Josh Mellor is a young British singer-songwriter bred in Ipswich and now based in London. He is also poised to release debut single, Same Bed, a poetic melodic caress around honest lyrics and heart fuelled vocals making an ear pleasing introduction to an artist with promise on open show.

Establishing his live presence in local Suffolk venues, Mellor moved to London last September, taking “a large portfolio of material” to the capital and quickly hitting its live scene. With over 40 gigs a month, he soon made a mark on the night life there, a success and reputation already being furthered by Same Bed with the single being picked up and supported by the likes of Express FM, Shoreditch Radio, and Croydon FM among others.

As this first single suggests, Mellor’s music has its roots in folk, musically and in the simply but clear portrayal of “emotions and feelings through the eyes of everyday people.” With bassist David Dupuis and drummer Leo Martin alongside, Same Bed and Mellor quickly have ears engaged as melodies float from his guitar as easily as expression with his distinctive vocals. There is an immediate emotive edge to his voice which at times almost defuses its consistency yet only adds to the heart and suggestiveness of word and song.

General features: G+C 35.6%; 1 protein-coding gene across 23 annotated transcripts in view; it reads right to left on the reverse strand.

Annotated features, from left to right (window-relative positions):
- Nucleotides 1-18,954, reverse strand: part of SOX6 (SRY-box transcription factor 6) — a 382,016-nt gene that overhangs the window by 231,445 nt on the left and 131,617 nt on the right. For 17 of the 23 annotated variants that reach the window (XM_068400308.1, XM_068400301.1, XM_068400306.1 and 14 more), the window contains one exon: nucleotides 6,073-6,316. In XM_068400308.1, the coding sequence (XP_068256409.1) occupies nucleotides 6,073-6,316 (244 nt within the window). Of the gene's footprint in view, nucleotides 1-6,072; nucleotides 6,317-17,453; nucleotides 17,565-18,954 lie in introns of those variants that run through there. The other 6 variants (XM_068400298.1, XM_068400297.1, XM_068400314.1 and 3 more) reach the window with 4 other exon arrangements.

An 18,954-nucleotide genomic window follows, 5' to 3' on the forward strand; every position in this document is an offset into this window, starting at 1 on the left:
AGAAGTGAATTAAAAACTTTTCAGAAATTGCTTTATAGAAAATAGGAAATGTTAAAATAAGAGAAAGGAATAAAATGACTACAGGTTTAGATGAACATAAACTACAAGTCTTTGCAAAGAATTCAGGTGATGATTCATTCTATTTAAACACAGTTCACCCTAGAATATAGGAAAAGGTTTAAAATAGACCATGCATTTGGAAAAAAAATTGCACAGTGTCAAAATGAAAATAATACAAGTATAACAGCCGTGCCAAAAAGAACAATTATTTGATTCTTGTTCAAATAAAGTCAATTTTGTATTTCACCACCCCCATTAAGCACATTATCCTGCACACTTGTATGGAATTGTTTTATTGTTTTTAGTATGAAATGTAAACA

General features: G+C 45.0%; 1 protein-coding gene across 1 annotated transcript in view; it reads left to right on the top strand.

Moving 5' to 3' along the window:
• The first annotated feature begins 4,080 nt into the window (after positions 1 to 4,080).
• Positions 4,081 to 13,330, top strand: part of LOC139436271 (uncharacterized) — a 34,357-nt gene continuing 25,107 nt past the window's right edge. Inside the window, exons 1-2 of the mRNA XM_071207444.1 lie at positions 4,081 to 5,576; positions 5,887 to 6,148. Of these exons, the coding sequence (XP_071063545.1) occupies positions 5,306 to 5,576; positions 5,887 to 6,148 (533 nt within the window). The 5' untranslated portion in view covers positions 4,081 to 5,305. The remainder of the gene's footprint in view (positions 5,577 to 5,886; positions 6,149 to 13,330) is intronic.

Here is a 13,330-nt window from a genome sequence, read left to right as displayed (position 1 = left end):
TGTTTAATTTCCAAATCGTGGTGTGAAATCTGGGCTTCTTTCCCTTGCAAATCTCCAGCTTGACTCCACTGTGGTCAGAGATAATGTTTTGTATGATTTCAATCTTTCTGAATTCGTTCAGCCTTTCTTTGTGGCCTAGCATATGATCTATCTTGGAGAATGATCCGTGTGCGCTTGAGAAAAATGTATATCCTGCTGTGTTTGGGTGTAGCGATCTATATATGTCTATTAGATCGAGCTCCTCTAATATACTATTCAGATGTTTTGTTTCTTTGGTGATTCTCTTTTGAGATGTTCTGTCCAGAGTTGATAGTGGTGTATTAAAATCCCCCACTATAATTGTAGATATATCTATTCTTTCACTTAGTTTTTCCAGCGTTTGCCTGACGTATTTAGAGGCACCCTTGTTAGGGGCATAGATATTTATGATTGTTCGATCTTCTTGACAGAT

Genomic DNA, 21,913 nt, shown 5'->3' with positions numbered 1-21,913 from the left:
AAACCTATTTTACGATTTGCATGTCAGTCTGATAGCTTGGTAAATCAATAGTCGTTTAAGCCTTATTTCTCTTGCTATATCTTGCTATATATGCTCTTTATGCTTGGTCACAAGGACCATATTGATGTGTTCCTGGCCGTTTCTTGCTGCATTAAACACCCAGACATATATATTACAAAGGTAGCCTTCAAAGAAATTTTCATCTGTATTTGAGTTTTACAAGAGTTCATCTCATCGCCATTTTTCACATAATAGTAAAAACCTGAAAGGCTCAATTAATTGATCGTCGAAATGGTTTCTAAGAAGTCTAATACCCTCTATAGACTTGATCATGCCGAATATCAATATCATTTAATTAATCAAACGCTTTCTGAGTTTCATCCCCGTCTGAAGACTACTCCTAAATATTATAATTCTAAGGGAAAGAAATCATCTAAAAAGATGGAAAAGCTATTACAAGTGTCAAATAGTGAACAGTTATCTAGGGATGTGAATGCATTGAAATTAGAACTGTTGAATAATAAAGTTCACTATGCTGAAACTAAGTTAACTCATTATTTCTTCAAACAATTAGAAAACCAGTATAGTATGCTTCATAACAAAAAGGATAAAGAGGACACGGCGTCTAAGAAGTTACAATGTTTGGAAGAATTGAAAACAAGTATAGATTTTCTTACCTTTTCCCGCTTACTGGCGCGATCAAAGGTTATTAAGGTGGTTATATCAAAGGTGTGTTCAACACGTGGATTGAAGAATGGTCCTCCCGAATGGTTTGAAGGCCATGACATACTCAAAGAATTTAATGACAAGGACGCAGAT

Against the darker hues of the bass, melodies and harmonies blossom with a spicing of keys being equally involving of the imagination as increasingly energetic beats invite hips to sway to the song’s infectious manner.

The single makes for an enjoyable first listen to Mellor, leaving many clues as to why he has been so successful on the London live scene.

Same Bed is out now @ https://joshmellormusic.bandcamp.com/releases

https://www.facebook.com/joshmellormusic   https://joshmellormusic.com/

Pete RingMaster 13/05/2016

Copyright RingMaster: MyFreeCopyright

For more exploration of the independent and promotional services check out http://www.zykotika.com